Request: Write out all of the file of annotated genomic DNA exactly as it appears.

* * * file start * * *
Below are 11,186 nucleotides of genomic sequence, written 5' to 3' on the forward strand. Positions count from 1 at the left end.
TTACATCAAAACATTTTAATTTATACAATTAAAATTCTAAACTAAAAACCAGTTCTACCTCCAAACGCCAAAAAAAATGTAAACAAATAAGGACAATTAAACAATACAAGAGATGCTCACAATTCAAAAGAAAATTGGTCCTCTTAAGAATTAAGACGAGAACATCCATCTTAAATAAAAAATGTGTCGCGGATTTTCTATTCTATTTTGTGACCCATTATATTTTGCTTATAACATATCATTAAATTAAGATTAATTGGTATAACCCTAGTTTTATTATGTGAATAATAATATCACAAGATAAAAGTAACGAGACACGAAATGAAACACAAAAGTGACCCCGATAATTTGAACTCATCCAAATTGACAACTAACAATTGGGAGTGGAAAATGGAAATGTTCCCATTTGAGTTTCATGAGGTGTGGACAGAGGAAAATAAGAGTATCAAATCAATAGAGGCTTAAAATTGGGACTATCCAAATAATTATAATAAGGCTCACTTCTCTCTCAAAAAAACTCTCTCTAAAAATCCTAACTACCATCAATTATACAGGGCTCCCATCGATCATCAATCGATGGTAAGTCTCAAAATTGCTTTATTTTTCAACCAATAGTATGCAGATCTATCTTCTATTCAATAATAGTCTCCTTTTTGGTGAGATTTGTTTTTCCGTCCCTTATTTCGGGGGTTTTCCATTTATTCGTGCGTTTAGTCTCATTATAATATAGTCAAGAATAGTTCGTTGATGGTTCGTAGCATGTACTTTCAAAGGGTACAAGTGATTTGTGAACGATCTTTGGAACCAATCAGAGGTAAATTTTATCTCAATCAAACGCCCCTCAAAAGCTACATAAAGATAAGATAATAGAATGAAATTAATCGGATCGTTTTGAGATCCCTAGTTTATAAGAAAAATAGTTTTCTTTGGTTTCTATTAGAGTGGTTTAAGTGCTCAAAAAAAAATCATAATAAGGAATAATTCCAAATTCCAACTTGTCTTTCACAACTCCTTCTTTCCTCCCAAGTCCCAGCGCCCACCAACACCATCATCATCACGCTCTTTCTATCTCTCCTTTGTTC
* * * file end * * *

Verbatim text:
Below are 11,186 nucleotides of genomic sequence, written 5' to 3' on the forward strand. Positions count from 1 at the left end.
TTACATCAAAACATTTTAATTTATACAATTAAAATTCTAAACTAAAAACCAGTTCTACCTCCAAACGCCAAAAAAAATGTAAACAAATAAGGACAATTAAACAATACAAGAGATGCTCACAATTCAAAAGAAAATTGGTCCTCTTAAGAATTAAGACGAGAACATCCATCTTAAATAAAAAATGTGTCGCGGATTTTCTATTCTATTTTGTGACCCATTATATTTTGCTTATAACATATCATTAAATTAAGATTAATTGGTATAACCCTAGTTTTATTATGTGAATAATAATATCACAAGATAAAAGTAACGAGACACGAAATGAAACACAAAAGTGACCCCGATAATTTGAACTCATCCAAATTGACAACTAACAATTGGGAGTGGAAAATGGAAATGTTCCCATTTGAGTTTCATGAGGTGTGGACAGAGGAAAATAAGAGTATCAAATCAATAGAGGCTTAAAATTGGGACTATCCAAATAATTATAATAAGGCTCACTTCTCTCTCAAAAAAACTCTCTCTAAAAATCCTAACTACCATCAATTATACAGGGCTCCCATCGATCATCAATCGATGGTAAGTCTCAAAATTGCTTTATTTTTCAACCAATAGTATGCAGATCTATCTTCTATTCAATAATAGTCTCCTTTTTGGTGAGATTTGTTTTTCCGTCCCTTATTTCGGGGGTTTTCCATTTATTCGTGCGTTTAGTCTCATTATAATATAGTCAAGAATAGTTCGTTGATGGTTCGTAGCATGTACTTTCAAAGGGTACAAGTGATTTGTGAACGATCTTTGGAACCAATCAGAGGTAAATTTTATCTCAATCAAACGCCCCTCAAAAGCTACATAAAGATAAGATAATAGAATGAAATTAATCGGATCGTTTTGAGATCCCTAGTTTATAAGAAAAATAGTTTTCTTTGGTTTCTATTAGAGTGGTTTAAGTGCTCAAAAAAAAATCATAATAAGGAATAATTCCAAATTCCAACTTGTCTTTCACAACTCCTTCTTTCCTCCCAAGTCCCAGCGCCCACCAACACCATCATCATCACGCTCTTTCTATCTCTCCTTTGTTC